There is no sugarcoating this. Two months of living in the NICU has been really hard. Some days I feel completely overwhelmed and so physically and mentally exhausted it seems I can’t get out of bed.. but then I think of my sweet baby boy and I do. I do because there is no other option. People tell me, including the nurses, that I don’t need to be here as much as I am but I want to be. Personally, I do need to be. My baby boy is in the hospital and I need to be with him.
And you know what? For the few months he’s in the NICU, it’s okay that I’m not sleeping well or enough. It’s okay that I can’t stay at a weekend get-together long. It’s okay that I haven’t sat on my couch to watch a movie in months. It’s okay that I eat dinner at 430pm and then eat a bunch of snacks when I get home at 10pm because I’m starving. It’s all okay because I prayed and begged God for a baby, he granted my prayers and, now, there is no place I’d rather be than with him.
A lot has happened during our second month in the NICU and our little warrior has achieved so many milestones. We’ve had some small ups and downs but, overall, an uneventful course, thank God.
First of all, Little Jackson isn’t so tiny anymore! He has been tolerating feedings via his feeding tube well and subsequently doubled his birth and then went on to keep gaining weight. He’s now up to 6 pounds and starting to outgrow his premie clothes already!
Speaking of feedings, Jackson has finally been able to start eating by mouth! At 35 weeks old, they start introducing breast or bottle feeding. As they told us from the beginning, eating is like a marathon for preterm babies. It takes so much out of them to learn to “suck, swallow, and breath” and then do it every 3 hours! It’s a very slow process but Jackson has been doing well. Most days he is taking about 1/4 of his food by mouth and the rest he gets through the feeding tube still.
Another big hurdle during this second month has been coming off his oxygen support. Usually at 32 weeks preterm babies are able to trial off noninvasive ventilation (aka cpap) however Jackson’s lungs have been very sensitive. We decided to wait until 33 weeks to trial him off cpap and unfortunately he did not tolerate going straight to room air. He needed hiflow nasal cannula for about a week, then regular nasal cannula for a week, and FINALLY weaned to room air. It’s so much more comfortable for him to have the oxygen tubing off his face!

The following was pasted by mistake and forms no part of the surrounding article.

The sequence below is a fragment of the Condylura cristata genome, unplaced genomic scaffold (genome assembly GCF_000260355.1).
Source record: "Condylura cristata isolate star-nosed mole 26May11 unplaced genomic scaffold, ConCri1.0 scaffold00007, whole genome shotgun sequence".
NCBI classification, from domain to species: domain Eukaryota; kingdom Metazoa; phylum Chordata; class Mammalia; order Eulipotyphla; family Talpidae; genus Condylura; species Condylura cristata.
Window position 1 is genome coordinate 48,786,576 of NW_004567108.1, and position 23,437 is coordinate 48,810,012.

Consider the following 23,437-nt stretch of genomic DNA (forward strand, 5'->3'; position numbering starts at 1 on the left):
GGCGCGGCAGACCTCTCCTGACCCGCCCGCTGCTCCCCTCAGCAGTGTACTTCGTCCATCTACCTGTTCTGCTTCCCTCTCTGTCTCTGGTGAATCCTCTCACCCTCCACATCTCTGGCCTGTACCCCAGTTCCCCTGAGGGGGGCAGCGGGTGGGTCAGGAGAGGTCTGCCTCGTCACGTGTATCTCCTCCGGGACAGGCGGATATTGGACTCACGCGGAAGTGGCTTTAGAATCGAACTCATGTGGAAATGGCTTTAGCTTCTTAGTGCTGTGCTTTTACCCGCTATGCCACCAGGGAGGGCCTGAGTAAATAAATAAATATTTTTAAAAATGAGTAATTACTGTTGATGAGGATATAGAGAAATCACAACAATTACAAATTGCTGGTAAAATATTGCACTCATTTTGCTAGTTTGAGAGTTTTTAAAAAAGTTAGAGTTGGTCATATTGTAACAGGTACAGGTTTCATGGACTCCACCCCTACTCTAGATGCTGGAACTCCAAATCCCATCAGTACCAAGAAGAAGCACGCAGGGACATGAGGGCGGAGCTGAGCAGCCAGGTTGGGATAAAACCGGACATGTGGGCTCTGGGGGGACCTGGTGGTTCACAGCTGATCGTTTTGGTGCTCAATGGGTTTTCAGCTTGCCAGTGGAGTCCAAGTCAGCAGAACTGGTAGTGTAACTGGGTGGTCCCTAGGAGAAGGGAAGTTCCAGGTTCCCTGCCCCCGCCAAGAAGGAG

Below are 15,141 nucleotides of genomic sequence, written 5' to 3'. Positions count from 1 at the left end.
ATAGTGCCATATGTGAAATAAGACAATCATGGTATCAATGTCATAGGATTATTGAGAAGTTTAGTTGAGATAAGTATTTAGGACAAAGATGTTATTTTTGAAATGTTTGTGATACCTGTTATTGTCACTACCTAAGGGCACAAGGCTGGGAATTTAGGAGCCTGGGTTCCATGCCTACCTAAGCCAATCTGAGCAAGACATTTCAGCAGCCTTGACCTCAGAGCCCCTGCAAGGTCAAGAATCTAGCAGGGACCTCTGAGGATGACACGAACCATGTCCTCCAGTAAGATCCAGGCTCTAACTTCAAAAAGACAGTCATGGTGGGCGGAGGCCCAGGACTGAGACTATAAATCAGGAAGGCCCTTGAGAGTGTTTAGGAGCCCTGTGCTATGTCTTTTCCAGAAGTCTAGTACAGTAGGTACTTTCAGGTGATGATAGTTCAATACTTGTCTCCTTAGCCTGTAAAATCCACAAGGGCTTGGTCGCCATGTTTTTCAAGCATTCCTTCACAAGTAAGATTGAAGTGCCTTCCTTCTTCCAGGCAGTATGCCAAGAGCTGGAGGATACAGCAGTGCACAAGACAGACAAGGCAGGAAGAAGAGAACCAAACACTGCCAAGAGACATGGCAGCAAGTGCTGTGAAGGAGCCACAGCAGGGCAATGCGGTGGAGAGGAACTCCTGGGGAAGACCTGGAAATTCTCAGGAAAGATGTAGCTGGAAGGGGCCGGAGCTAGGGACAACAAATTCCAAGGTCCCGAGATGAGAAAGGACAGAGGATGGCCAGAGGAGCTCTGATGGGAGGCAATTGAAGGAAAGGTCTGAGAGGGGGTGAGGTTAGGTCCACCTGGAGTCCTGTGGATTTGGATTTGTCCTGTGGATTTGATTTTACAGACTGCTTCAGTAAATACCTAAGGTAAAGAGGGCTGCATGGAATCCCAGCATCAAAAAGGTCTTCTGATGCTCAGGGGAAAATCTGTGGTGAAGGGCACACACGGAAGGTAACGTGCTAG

Premature babies are at high risk for retinopathy and are monitored by a neuro-ophthalmologist. They give him eye drops to dilate his pupils and then need to use a little clamp to hold his eyes open while the doctor examines them. It looks torturous and is my least favorite day of the week (he is monitored once a week). According to the doctor, the exam really doesn’t hurt them but I hate hearing Jackson cry! He does have a small degree of “ROP” or retinopathy of prematurity but we are told it is completely normal for babies born at 27 weeks gestation, it is improving, and should go away completely without intervention.
Babies can have a difficult time maintaining their body temperature, hence the temperature controlled incubators. Since Jackson has been able to wear clothes he has done a great job staying warm and was able to be transitioned to an open “crib.” In the open, he is also starting to adjust to lights and noise. The NICU is a bright and loud place to be.. if we’re lucky it’ll train him to sleep through anything at home!!
I was hoping we’d make it though our NICU course without Jackson needing any major procedures, however, he has an inguinal hernia that needs to be surgically repaired. Surgery is schedule for next week.. it is done laparoscopically so hopefully he’ll have a quick and easy recovery!
In better news, Jackson loves taking baths. He just sits there looking all around.. is there anything cuter or better smelling than a clean baby? We finished reading Harry Potter and the Sorcerer’s Stone and are on to the second book.
I can’t believe it’s been two full months in the NICU already. As with most things, the days drag but the weeks have flown by. But two months in a hospital is a long time no matter how you spin it and I am exhausted and have developed a strong case of “NICU-itis.” We’re all ready to be done with this chapter of our lives and the end is at least in sight now, but we still have a few more hurdles to overcome. Lord willing, in a few more weeks we’ll be bringing our brave little man home and this hospitalization will become a distant memory!